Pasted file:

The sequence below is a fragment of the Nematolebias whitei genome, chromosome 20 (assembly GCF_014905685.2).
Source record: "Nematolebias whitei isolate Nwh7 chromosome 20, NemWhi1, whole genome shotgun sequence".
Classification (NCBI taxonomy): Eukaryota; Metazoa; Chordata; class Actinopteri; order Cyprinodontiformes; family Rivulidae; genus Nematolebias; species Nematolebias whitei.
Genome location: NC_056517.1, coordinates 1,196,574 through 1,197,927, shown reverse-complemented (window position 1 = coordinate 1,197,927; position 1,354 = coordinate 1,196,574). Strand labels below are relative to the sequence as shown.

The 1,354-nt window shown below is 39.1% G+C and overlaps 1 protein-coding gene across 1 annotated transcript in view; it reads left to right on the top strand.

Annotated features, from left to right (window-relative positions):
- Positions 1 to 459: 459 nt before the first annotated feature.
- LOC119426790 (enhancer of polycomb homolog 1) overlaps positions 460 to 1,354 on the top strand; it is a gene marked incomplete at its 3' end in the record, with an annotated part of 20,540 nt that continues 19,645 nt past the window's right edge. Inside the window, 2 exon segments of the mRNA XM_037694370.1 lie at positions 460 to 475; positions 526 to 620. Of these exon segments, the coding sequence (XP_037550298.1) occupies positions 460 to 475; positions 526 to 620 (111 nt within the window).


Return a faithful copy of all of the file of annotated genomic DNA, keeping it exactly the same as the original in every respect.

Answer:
The sequence below is a fragment of the Nematolebias whitei genome, chromosome 20 (assembly GCF_014905685.2).
Source record: "Nematolebias whitei isolate Nwh7 chromosome 20, NemWhi1, whole genome shotgun sequence".
Classification (NCBI taxonomy): Eukaryota; Metazoa; Chordata; class Actinopteri; order Cyprinodontiformes; family Rivulidae; genus Nematolebias; species Nematolebias whitei.
Genome location: NC_056517.1, coordinates 1,196,574 through 1,197,927, shown reverse-complemented (window position 1 = coordinate 1,197,927; position 1,354 = coordinate 1,196,574). Strand labels below are relative to the sequence as shown.

The 1,354-nt window shown below is 39.1% G+C and overlaps 1 protein-coding gene across 1 annotated transcript in view; it reads left to right on the top strand.

Annotated features, from left to right (window-relative positions):
- Positions 1 to 459: 459 nt before the first annotated feature.
- LOC119426790 (enhancer of polycomb homolog 1) overlaps positions 460 to 1,354 on the top strand; it is a gene marked incomplete at its 3' end in the record, with an annotated part of 20,540 nt that continues 19,645 nt past the window's right edge. Inside the window, 2 exon segments of the mRNA XM_037694370.1 lie at positions 460 to 475; positions 526 to 620. Of these exon segments, the coding sequence (XP_037550298.1) occupies positions 460 to 475; positions 526 to 620 (111 nt within the window).